By Richard Simms
CHATTANOOGA, Tenn. – Maybe you’ve heard of the TV show “River Monsters.” It features the host traveling around the world seeking a wide variety of exotic monster fish.
However if you are a hardcore bass fishermen in search of your own “river monster” largemouth bass, you may not need to travel any farther than Tennessee.
Chickamauga Lake in the Southeast corner of the Volunteer State is churning out ten-pound-plus bass in astonishing numbers.
The Tennessee State Record largemouth – 15.3 pounds – was caught there Feb. 13, 2015, by Gabe Keen.
There have been at least two 14-pound-plus bass caught recently that lead many people to believe the state record will fall again, soon.
The big bass bonanza is thanks to a long-term Florida bass stocking program initiated by the Tennessee Wildlife Resources Agency in the year 2000.
The program got off to a slow start and biologists considered abandoning the effort.
However, they stuck with it and in the last five to ten years it has been paying huge dividends.
It’s been so successful that TWRA has started similar Florida bass stocking efforts in several other Tennessee lakes.
Derek Turner is one of the most recent bass anglers (at this writing) to have reaped the rewards.
Turner’s story and posts went viral on social media when he caught a 14 pound, 3-ounce largemouth on Jan. 19, 2019. In spite of driving rain and cold temperatures, Turner and his partner, Brandon Hembree, launched at Dayton (Tenn.) Boat Dock to practice for an upcoming tournament.
Turner and Hembree understand that when tournament day comes they will have to fish in whatever conditions Mother Nature brings so they don’t let foul weather deter them on practice days.
“With the rain coming down we were thinking it was setting up to be a good day, before that front moved in,” said Turner. “When we got to our first spot we got to looking around and saw some bait moving.”
Turner says that had been the key to success at that time, finding bait schools concentrated in and around shallow ditches just off the main river channel.
These days lots of anglers in search of trophy bass are casting Tennessee rigs – massive umbrella-style baits with multiple lures.
“I hate throwing [Tennessee] Rigs,” said Turner. “I don’t even have one in my boat. Of course in the tournaments we fish we’re not allowed to throw it anyway. But I’ll do anything to not throw one of them things, even if I’m fishing for fun.”
What Turner was throwing was a 3/4 ounce Rattle Trap, obviously imitating the baitfish swimming in the area.
Turner said within five casts in their first spot he caught a 3-pound bass in about six feet of water.
“I put my Power Poles down to hold us in place because the current will move you around in a hurry,” he said. “We know in those types of spots if you catch one you can catch more.”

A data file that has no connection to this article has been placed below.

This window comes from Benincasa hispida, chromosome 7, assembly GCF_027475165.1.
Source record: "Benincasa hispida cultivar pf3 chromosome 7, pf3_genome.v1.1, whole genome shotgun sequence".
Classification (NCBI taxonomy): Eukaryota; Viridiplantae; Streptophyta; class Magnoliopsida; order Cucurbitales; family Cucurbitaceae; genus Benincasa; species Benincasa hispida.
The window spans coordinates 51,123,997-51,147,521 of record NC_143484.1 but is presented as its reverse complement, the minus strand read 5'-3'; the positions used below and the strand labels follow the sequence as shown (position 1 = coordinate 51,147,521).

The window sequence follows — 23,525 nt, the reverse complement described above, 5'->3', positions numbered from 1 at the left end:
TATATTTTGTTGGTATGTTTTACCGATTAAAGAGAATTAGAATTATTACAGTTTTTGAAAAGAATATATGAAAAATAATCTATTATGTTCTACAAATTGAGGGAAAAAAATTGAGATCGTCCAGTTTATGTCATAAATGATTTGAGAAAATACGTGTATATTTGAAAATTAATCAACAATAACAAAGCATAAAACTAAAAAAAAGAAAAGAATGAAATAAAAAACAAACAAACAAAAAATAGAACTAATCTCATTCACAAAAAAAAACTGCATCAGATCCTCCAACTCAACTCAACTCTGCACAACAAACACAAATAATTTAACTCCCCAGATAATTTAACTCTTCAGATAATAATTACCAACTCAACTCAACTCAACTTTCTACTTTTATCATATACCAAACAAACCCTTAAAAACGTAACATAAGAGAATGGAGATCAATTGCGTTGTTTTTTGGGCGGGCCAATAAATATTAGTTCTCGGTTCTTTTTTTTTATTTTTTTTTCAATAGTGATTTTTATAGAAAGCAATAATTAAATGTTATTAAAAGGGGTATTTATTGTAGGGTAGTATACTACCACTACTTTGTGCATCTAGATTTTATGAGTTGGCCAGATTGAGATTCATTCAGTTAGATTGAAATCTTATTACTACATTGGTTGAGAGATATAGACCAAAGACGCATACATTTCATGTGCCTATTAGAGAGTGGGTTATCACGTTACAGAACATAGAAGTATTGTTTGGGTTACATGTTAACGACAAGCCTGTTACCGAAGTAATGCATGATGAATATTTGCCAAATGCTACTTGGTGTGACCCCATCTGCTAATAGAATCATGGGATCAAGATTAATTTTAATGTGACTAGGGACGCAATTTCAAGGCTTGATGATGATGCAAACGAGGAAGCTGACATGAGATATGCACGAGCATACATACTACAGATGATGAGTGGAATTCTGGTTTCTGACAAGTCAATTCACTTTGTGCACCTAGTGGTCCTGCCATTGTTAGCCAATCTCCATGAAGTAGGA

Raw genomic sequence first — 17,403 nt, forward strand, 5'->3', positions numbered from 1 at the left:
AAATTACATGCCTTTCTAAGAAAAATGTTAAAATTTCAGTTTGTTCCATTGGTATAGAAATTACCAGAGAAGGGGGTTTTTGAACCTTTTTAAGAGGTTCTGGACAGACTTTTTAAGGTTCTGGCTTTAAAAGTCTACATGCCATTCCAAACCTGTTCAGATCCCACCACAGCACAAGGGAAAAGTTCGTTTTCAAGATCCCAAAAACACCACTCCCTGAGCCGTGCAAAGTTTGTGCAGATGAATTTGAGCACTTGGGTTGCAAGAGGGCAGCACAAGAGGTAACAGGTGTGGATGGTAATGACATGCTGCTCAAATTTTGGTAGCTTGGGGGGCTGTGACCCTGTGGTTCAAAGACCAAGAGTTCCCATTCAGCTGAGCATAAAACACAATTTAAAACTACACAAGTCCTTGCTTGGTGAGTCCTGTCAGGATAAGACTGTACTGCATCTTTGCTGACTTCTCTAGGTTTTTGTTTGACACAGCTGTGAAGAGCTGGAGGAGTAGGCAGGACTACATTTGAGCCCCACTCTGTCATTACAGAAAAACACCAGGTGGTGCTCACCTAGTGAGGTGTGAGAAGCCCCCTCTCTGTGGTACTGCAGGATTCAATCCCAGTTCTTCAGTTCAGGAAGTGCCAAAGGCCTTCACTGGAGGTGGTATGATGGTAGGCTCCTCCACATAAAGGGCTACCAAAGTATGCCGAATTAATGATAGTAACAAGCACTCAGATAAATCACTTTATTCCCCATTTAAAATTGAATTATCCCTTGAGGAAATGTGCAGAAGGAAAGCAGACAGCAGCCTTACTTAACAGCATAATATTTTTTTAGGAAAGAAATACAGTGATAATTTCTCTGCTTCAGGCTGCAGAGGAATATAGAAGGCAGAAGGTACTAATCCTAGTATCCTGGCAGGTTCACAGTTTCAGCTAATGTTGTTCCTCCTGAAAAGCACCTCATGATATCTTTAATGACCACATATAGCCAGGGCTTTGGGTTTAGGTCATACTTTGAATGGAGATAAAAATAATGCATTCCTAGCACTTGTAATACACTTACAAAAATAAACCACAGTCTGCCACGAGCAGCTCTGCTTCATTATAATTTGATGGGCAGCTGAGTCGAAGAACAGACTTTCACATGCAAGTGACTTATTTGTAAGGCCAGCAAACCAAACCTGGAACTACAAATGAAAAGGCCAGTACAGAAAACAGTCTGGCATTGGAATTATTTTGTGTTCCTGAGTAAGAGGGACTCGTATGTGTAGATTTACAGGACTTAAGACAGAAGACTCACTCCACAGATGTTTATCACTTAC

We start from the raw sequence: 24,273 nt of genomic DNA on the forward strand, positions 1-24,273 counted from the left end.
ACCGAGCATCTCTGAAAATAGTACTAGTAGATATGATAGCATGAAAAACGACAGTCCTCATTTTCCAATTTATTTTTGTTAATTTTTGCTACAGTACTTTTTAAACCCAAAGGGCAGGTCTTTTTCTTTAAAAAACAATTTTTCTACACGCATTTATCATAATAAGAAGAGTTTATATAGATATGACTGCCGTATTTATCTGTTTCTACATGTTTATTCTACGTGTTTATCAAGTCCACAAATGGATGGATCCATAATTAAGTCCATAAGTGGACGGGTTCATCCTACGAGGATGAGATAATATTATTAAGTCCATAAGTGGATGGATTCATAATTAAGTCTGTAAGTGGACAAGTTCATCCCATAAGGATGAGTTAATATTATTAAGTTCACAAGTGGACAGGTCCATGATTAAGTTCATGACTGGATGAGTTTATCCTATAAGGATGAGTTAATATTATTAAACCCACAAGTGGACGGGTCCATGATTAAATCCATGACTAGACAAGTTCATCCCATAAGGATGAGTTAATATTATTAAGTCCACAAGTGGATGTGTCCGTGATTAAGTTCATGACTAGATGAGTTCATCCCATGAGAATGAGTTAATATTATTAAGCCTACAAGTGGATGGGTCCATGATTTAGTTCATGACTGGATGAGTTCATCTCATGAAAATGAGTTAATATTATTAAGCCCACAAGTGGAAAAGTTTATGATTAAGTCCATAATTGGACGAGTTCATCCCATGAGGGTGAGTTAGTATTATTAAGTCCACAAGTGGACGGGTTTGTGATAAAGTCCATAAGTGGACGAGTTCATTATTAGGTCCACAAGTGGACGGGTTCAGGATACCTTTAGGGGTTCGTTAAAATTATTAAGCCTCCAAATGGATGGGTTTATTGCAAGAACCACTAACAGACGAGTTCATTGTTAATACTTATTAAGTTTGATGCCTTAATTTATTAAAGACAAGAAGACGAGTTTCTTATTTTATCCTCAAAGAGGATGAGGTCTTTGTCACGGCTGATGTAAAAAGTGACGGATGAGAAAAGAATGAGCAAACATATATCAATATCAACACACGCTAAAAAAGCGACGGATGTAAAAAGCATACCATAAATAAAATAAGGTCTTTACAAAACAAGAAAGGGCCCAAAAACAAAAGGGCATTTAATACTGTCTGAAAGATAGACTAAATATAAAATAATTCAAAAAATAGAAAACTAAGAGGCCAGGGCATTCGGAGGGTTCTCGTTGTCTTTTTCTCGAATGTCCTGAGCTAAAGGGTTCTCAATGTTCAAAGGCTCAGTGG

Turner was right.
He said only two casts later another fish hit.
“I hooked one and it didn’t move,” he said. “I was just kind of holding it.”
Hembree asked, “Are you hung?”
Turner answered, “No, I can feel the head shake.”
Then suddenly it started screaming drag, the 17-pound test Seaguar fishing line peeling off Turner’s reel and the real fight was on.
“It felt like an eternity,” said Turner. “You’re thinking, ‘What is it.”
The fish never jumped so they wondered if Turner might have snagged a big carp.
He said it took about three long minutes before he got it close enough to the boat to see it.
“She rolled and I saw that belly and realized how big the fish could be,” said Turner. “When we finally got it in the net Brandon looked at me and said, ‘That’s a [expletive deleted] state record.”
On his hand scales, Turner said the huge bass went well past the 14-pound mark.
It was 27 inches long with a 23-inch girth.
He knew they needed to take it back to Dayton Boat Dock with more accurate scales, but he couldn’t go right away.
“I just sat there,” he said. “I was weak from my knees to my neck.”
They added some Rejuvenade to the livewell and put the monster bass in there.
Hembree fished a few minutes until Turner, “finally got my wits about me enough to be able to ride back to Dayton.”
There the fish weighed 14 pounds, 3 ounces – exactly one pound away from the state record caught by Gabe Keen.
Up to this point Turner’s biggest bass, also caught this winter, weighed 8.4 pounds.
No one keeps official records, other than the existing state record fish.
However, in this writer’s experience and memory, Turner’s bass may be the third largest bass caught on Chickamauga Lake.
Yet another testament to the amazing success of TWRA’s Florida bass stocking program started in the year 2000.
With an official weight noted Turner returned the big bass to the livewell.
He and Hembree motored back up the river, still in driving rain, and released the big bass in the exact same spot he caught it.
That is how you catch, and release, a 14-pound bass.